Check out the previous entry:  The Music Videos Of David Fincher, JT’s “Suit & Tie,”  JT’s “Mirror

The music video is an interesting and rewarding artform to explore, but one that doesn’t get enough attention from those who love film. While music videos as we traditionally think of them are unarguably mired in the world of the commercial, this doesn’t prevent them from serving as an amazing bridge between music, art, and cinema. A perfect format for short-storytelling, aesthetic exploration, tone poems, and (most importantly) experimentation, it is the playground of filmmakers and artists who are often pulling off the most fun and inventive accomplishments of anyone working with motion-pictures. Each Renn Loves Music Videos takes a look at a batch of music videos –new, old, weird, radical, classic, experimental, and everything in between– to try and figure out what makes each one special.Keep in mind that many older videos aren’t available in magnificent quality.Graphic photo: Nathan Jones

a933cb20e298cfd6a735ef0bdcfabf2dWith the recent announcement that District 9 and Elysium filmmaker Neil Blompkamp has cast rappers Ninja and Yo-Landi in the lead of his third film Chappie, there’s no better time to break out one of these columns.

The rap duo (who are a thing, and have a kid together) go by the moniker Die Antwoord when they combine with DJ Hi-Tek, and they make some of the strangest music videos and unique music you’re likely to hear. Hailing from South Africa, the two are the most prominent icons of the “Zef” counter-culture movement, which is kind of a white trash version of ghetto chic. They’ve been a part of a string of aggressive and crazy music videos, and now they’re going to be the leads of a $50m scifi comedy from a mainstream filmmaker. It’s a weird world we live in.

If you’re unfamiliar with the duo, perhaps it indicative to say that they’ve even been involved in a 15-minute short film directed by none other than Harmony Korine, of recent Spring Breakers fame. More about that below.

The duo, their music, and definitely their videos are not for everyone- either you find them fascinating or annoying as piss, so go at your own risk… There’s plenty of NSFW content in the videos below.



Their first major video is, naturally, among their more primitive and one after which you could be forgiven for thinking this is all some kind of one-off joke. Merely silly and immature, this is Antwoord before they fully struck on their grungy tone. You can already see some of the awesome production design that will be a big part of their videos though. The inverted black-and-white sets are a great touch.

Note: They did have a very small video prior to this one for the song “Beat Boy” which you can check out here.


Teaming up with Robert Malpage (D.P. of a DTV Free Willy sequel!), the team next spat out Evil Boy, which is a big jump in sohistication, video-wise. Their aesthetic is tighter and the thing is loaded with gross and funny background items as well as a sense of self-awarness. Their real “fok you” attitude is best captured here I think. Also, the keen-eyed will notice a reference to a Neil Blomkamp film, perhaps shadowing their impending partnership.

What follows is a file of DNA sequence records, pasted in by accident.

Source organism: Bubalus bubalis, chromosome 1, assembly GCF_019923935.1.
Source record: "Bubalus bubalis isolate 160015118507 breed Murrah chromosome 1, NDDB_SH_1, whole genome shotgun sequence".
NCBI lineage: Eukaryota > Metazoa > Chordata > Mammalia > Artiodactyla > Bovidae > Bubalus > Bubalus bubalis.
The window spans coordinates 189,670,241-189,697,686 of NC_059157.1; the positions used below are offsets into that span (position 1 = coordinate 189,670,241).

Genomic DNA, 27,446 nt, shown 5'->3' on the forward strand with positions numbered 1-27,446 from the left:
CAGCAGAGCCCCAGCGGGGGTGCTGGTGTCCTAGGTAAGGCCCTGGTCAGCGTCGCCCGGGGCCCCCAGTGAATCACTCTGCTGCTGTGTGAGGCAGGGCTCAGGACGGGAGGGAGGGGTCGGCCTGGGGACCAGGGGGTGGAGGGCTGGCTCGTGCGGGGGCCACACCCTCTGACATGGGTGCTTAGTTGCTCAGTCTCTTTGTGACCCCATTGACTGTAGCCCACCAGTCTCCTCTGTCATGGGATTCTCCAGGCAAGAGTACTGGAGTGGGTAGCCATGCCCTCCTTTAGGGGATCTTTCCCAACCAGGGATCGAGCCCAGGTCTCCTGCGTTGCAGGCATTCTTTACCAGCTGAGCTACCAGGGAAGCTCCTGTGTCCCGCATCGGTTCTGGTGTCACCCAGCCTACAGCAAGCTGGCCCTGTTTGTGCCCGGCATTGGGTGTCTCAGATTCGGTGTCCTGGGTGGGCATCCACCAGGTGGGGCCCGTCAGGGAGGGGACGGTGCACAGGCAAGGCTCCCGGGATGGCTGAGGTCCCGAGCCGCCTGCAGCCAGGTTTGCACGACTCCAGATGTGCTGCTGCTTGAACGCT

Here Yo-Landi gets to take the front-and-center with another video that pushes the production value of their videos forward. Here they start tinkering with more socio-political imagery and this is really where they became recognized as a satirical group in South Africa. Yo-Landi yanks on toilet paper featuring a hate-speech-convicted politician from South Africa for example. You also get the start of some paternal abuse imagery that will carry through a lot of their videos.


This is a simple one- a more sophisticated return to the spotlit, tableau style of some of their first video. Freaky imagery and close-ups. Basic stuff. You will see a lot of onesies, which popped up in previous videos and continue to be a trademark for the duo. In fact the Pikachu and bear onesies you see here will pop back up later on…


Here the rats are sealed as a Die Antwoord thing, the Pikachu onesie is back, and they pull the trigger on a more interesting, detailed exploration of the grayscale tableau style from the last video. This is also possibly their biggest and best song. I like this video a lot- some great sets, cool characters, and ample detail really amp this one up without losing their trashsthetic


This ain’t my favorite of their videos, but the song is good and there’s still plenty of fun in the film. This is the first time (I’m aware of) that they broke things out narratively, and again there’s a focus on Yo-Landi’s troubled home and her toying with the babydoll sexuality she was known for. Ninja runs around with a sword in front of baffled white people, so it’s all good fun. The pastel thing also works for them after so much monochromatic grunge.


The group’s latest video is their slickest and combines most of their aesthetics together in a narrative that essentially takes a giant shit on Lady Gaga. I dig it, but neither the song nor the video itself rank for me, so I’m eagerly awaiting the next one.


Teaming up with filmmaker Harmony Korine (who is uniquely suited to the group), this is a shockingly charming sort of philosophical origin story for the pair. A mercifully short, much more accessible Trash Humpers, all things considered, I actually dig this little film that played at SXSW and perhaps convinced Blomkamp the two could carry a feature film. This is one of those rare perfect melding of creative people, so I”m not surprised it’s such a weirdly watchable short. Also, there are those onesies again!

That’s it! Thanks for reading and look to CHUD for more info on Chappie as it emerges!

Let me know what you think on twitter, @RennBrown.